Xmas gets a bad rap. It is often seen as a symptom of the commercialisation of Christmas and is accused of ‘removing Christ from Christmas’.

Given the history of the word, that interpretation seems unfair. I don’t think it is as elegant as Christmas but it is an abbreviation that stays true to its meaning.Xmas

The use of Xmas is not a recent phenomenon. Fowler’s states it was first recorded in the 18th century; it appeared in a slightly different form even earlier.

The X represents the first letter (chi) of the Greek word for Christ – Χριστóς (Khristos, meaning ‘the anointed one’).

The use of X and XP to represent Christ has a long religious history. (You might recognise XP from the Chi-Rho monogram or symbol.) It’s worth reading about, particularly in regard to the influence of the Roman emperor Constantine I.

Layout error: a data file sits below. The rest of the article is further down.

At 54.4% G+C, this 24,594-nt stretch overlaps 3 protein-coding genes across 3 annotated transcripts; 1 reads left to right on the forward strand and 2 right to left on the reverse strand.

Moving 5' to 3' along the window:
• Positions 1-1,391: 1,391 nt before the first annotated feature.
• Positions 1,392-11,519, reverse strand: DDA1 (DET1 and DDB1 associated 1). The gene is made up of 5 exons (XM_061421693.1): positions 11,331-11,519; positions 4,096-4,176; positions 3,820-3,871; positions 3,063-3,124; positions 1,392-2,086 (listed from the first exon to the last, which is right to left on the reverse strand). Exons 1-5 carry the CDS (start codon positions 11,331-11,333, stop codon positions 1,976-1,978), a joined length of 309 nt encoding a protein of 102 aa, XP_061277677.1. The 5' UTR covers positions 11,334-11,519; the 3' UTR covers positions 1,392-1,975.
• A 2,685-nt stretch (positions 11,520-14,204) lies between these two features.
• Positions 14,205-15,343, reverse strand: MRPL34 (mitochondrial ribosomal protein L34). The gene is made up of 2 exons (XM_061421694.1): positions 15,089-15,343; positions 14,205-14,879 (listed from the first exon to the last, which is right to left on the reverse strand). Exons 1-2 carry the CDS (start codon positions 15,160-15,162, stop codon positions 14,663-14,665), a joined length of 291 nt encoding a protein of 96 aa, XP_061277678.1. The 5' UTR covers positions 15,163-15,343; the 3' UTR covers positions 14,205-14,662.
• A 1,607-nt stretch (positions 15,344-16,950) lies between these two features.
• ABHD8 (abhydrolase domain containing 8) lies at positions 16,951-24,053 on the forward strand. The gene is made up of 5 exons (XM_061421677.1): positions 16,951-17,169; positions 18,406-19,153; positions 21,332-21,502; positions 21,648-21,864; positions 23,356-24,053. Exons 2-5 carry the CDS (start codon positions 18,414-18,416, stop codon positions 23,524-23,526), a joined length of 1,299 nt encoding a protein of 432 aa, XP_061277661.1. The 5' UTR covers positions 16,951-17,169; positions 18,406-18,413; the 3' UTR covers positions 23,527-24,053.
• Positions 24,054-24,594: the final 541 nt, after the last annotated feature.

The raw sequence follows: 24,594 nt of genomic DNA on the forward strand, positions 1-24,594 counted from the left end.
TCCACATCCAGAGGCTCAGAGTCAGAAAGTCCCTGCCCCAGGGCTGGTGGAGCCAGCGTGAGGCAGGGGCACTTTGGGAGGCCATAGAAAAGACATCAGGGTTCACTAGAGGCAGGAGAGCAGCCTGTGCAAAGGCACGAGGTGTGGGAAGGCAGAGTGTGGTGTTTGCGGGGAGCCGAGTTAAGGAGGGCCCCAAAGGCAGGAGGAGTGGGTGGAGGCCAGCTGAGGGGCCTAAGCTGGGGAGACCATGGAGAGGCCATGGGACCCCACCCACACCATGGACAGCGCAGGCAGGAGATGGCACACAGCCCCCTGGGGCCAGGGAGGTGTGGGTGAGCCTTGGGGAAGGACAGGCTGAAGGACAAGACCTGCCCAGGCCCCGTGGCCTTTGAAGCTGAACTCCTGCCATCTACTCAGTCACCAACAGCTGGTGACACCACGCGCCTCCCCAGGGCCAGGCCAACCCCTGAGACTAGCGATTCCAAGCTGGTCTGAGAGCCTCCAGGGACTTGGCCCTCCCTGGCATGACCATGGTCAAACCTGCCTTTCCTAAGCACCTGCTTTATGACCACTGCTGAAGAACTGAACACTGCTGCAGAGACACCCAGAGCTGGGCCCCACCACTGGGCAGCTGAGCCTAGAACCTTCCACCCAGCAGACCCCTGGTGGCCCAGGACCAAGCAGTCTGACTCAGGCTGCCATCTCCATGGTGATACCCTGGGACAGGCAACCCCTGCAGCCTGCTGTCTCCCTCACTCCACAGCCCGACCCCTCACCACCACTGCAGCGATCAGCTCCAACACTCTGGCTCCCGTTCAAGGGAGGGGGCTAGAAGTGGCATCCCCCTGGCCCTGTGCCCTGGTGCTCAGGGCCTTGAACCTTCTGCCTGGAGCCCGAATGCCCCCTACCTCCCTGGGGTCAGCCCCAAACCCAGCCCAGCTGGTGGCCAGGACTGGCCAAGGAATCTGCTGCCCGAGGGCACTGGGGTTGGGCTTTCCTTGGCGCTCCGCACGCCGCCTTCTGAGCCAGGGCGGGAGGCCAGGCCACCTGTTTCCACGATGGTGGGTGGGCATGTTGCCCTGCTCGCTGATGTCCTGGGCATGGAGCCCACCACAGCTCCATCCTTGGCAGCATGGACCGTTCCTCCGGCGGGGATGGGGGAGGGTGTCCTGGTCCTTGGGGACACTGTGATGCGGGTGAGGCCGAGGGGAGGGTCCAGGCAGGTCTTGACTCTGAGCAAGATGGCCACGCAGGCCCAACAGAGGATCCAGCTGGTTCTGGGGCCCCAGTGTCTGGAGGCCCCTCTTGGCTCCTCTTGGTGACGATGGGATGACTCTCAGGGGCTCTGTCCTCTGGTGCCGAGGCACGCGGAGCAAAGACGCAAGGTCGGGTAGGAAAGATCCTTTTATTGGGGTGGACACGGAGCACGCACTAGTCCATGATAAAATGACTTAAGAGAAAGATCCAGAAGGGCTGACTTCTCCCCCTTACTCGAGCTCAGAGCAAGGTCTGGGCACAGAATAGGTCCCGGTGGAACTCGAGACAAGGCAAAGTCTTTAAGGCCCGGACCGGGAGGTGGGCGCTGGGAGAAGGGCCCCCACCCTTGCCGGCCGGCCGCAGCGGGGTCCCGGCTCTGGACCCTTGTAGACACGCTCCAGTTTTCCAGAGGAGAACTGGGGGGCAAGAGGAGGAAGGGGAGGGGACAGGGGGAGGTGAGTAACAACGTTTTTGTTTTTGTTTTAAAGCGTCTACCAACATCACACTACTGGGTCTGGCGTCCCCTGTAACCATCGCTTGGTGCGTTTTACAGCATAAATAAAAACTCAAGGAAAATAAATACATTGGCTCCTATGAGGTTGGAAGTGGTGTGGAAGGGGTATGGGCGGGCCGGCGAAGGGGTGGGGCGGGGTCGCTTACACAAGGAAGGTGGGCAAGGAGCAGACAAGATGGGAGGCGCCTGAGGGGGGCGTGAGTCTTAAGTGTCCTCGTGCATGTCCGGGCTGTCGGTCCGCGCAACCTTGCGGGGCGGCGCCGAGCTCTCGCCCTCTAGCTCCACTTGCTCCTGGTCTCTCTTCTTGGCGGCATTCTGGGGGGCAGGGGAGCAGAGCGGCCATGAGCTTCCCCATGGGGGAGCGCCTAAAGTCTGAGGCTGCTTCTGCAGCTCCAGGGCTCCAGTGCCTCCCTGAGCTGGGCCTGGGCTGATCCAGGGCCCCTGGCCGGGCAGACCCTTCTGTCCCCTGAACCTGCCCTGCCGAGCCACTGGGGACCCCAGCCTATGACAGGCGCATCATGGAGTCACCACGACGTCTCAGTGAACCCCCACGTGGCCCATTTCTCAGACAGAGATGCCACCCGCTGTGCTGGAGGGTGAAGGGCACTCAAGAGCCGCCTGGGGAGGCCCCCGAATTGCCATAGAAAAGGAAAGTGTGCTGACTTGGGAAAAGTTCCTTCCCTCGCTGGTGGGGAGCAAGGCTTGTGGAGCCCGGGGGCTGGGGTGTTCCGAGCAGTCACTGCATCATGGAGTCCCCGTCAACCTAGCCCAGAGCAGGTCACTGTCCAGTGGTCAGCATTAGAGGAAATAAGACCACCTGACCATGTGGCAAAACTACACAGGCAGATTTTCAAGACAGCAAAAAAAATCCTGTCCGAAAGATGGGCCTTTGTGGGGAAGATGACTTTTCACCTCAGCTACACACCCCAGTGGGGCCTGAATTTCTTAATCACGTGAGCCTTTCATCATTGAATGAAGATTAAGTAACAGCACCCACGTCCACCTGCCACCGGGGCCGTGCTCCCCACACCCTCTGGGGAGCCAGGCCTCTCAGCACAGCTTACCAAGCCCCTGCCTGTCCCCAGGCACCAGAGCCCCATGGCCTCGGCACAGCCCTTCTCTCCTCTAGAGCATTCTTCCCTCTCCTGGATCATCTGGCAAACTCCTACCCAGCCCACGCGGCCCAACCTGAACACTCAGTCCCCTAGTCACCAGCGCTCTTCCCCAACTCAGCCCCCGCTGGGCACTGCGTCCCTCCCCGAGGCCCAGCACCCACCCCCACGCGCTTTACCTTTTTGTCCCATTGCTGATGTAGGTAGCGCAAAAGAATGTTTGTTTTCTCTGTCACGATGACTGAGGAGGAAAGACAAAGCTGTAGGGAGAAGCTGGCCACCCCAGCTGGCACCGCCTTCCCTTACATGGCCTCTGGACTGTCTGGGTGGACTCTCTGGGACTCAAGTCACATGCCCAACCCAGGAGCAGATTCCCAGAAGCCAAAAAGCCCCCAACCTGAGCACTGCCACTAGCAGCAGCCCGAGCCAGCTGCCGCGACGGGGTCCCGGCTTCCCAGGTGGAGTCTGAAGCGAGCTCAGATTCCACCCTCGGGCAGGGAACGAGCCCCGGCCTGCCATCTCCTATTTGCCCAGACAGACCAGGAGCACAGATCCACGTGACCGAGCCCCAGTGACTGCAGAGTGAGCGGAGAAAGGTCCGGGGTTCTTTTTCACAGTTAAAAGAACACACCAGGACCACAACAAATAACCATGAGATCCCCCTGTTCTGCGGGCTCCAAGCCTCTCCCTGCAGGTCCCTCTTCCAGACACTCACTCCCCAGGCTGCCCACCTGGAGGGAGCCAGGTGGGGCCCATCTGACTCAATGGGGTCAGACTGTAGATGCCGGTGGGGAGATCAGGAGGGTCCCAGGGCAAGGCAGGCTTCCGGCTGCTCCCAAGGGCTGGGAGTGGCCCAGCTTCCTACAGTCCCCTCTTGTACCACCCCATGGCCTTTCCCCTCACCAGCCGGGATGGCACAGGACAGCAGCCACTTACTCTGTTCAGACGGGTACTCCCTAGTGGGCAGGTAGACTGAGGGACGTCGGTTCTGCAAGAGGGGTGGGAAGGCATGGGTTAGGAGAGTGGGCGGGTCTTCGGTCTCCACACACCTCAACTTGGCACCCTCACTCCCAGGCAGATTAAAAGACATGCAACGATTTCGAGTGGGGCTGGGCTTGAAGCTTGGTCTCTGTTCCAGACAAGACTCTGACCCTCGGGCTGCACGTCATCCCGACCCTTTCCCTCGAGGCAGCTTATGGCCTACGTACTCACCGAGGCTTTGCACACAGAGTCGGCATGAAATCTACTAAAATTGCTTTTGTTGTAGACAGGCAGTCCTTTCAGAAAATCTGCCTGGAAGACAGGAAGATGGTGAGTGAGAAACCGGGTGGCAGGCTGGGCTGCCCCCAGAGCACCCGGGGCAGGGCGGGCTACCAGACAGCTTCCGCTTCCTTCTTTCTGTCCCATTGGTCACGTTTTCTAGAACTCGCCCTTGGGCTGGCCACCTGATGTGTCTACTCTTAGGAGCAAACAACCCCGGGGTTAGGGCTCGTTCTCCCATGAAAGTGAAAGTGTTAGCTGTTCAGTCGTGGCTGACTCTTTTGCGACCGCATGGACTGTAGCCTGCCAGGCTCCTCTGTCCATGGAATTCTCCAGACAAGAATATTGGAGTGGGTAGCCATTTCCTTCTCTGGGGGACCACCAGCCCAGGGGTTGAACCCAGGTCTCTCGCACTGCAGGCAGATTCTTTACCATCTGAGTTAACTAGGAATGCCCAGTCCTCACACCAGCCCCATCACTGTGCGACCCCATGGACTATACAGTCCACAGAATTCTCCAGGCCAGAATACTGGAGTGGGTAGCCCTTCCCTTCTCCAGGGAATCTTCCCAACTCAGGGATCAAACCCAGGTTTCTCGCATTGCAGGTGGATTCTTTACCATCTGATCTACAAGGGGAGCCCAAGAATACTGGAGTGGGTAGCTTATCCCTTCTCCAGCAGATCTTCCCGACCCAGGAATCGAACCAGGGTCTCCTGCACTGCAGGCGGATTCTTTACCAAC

In spoken English, Xmas is usually (or should be) pronounced as ‘Christmas’ rather than as ‘ex-mass’.


5 thoughts on “Xmas

  1. I learnt about this a few years ago and have quietly enjoyed explaining it to people who complain about it 😉 Again some really interesting symbolism!


    • I think it is a symptom of tired-hand syndrome from when people actually wrote stuff by hand (on expensive paper). Now it tends to be used to save space on advertising … so I guess I’ve come full circle to sort of agree.
      I suggest Consume Stuff Day. It’s easier to spell.

      Liked by 5 people

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